Islamabad, Pakistan – Pakistan’s ruling alliance and the main opposition party have ended a crucial round of talks with a consensus on holding simultaneous national and provincial elections in the country.
The late Tuesday night talks between the ruling Pakistan Democratic Movement (PDM) and former Prime Minister Imran Khan’s Pakistan Tehreek-e-Insaf (PTI), however, ended without any agreement on a poll date.
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The two sides held the negotiations after Pakistan’s Supreme Court last month ordered the political parties to consult among themselves to agree on an election date.
Pakistan historically holds the national and provincial elections together. General elections are due in October this year.
But a crisis emerged in January after PTI, in a bid to force the government to call for early elections, decided to dissolve the legislative assemblies in Punjab and Khyber Pakhtunkhwa provinces it controlled.
After the government dithered on announcing an election date in the two provinces as mandated by a 90-day deadline in the constitution, the PTI petitioned the top court, which on April 4 ordered Punjab provincial election on May 14.
But the government says the ongoing economic and security crises make it difficult to hold any electoral exercise at the moment and has even questioned the legality of the Supreme Court making such orders.
Federal Finance Minister Ishaq Dar, who led Tuesday’s talks on behalf of the government, later told reporters that reaching a consensus on holding elections together was a “great achievement”.
“The main point, however, is deciding upon the date of elections. Both sides have their own suggested dates, and we have tried to narrow them down and showed elasticity in our approach,” he said.
“We hope that both the parties will continue in the same manner with sincerity.”
Shah Mahmood Qureshi, senior PTI leader who led his party in the talks, said agreeing on one poll date was a “complicated process”, adding that both sides were trying to find common ground.
“We must determine a mechanism to agree on an election date to ensure we can move forward,” he said.
Qureshi said the PTI was ready for an amendment in law that mandates elections within 90 days of the dissolution of a legislative assembly.
“PTI is willing to go to parliament and give constitutional cover for delaying the election in a one-off amendment,” he said.
To make any constitutional amendment, a two-thirds majority is required in the national assembly. However, after Khan’s ouster from the government last year, the PTI has refused to be a part of parliamentary procedures as an act of protest.
Qureshi added that any agreement they reach with the government should be in writing and endorsed by the Supreme Court to ensure its implementation.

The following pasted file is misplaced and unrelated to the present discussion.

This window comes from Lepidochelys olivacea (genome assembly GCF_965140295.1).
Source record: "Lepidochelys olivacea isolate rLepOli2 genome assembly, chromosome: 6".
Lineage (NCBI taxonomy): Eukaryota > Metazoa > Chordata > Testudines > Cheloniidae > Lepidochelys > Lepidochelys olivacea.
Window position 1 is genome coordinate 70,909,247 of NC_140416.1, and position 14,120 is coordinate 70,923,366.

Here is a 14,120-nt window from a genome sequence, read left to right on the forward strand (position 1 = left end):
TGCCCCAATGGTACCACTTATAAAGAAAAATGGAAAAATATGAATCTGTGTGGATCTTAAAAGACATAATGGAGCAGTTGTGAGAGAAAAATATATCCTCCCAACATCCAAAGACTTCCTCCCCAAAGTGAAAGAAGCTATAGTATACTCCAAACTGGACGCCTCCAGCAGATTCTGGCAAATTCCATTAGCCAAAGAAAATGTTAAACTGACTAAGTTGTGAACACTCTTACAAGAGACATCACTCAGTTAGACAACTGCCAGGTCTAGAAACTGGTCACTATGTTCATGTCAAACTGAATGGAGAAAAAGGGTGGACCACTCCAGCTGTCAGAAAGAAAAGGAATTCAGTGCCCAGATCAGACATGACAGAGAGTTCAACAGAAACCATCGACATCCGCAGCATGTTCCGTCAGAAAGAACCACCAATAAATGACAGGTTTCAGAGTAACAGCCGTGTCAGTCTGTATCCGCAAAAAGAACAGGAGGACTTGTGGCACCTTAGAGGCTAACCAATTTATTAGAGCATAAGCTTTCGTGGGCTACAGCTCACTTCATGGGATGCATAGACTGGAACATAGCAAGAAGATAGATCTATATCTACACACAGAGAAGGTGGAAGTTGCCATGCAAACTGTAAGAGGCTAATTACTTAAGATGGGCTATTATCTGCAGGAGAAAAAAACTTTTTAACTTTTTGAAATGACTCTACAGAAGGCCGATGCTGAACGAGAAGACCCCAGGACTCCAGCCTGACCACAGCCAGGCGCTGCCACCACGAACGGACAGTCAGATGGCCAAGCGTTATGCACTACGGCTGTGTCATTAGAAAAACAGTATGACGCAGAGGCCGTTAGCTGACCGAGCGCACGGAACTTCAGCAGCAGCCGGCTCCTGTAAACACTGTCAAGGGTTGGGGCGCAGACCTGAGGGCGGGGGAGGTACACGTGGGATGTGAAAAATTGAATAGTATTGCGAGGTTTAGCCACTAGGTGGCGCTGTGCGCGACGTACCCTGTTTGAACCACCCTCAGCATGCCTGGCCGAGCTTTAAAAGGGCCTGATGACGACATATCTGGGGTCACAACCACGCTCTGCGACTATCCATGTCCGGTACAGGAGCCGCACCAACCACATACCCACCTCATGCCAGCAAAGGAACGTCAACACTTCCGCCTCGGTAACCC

PTI leader Fawad Chaudhry, who also participated in the talks with the government, told Al Jazeera on Wednesday that his party insisted on holding the national and provincial polls on May 14.
“But their stance is that this date is too soon. They seem willing to dissolve the assemblies, but unsure when to do it. We are looking forward to a resolution,” he told Al Jazeera.
Malik Ahmad Khan, special assistant to Prime Minister Shehbaz Sharif, questioned the PTI’s stand.
“If assemblies are dissolved due to political expediency, it would be mala fide. It is important that we have caretaker governments everywhere before holding general elections,” he told Al Jazeera.
Political analyst Syed Talat Hussain said he was not sure about the success of the ongoing negotiations between the government and the main opposition party.
“These negotiations are doomed to fail. They were initiated not by any political desire by the participants to resolve the issue, but this was dictated by the Supreme Court, which itself is controversial in the eyes of the government,” he told Al Jazeera.
Lahore-based analyst Benazir Shah was also sceptical of the outcome of the talks.
“There is a clear trust deficit between the two sides, who have not sat down together for a parley for many years. PTI, even when it was in power, had taken a hardline position about holding talks with other political parties, often saying they would rather negotiate with terrorists but not their political rivals,” she told Al Jazeera.
Shah said another electoral factor could hamper the announcement of a poll date in the country.
“Once the census is completed, the process of delimitation of constituencies will begin, which could take anywhere between four to five months, meaning election cannot be held anytime before October or November. It would only make sense for the new polls to be held using an updated population census. If PTI can be convinced of this, then there can be a way forward,” she said.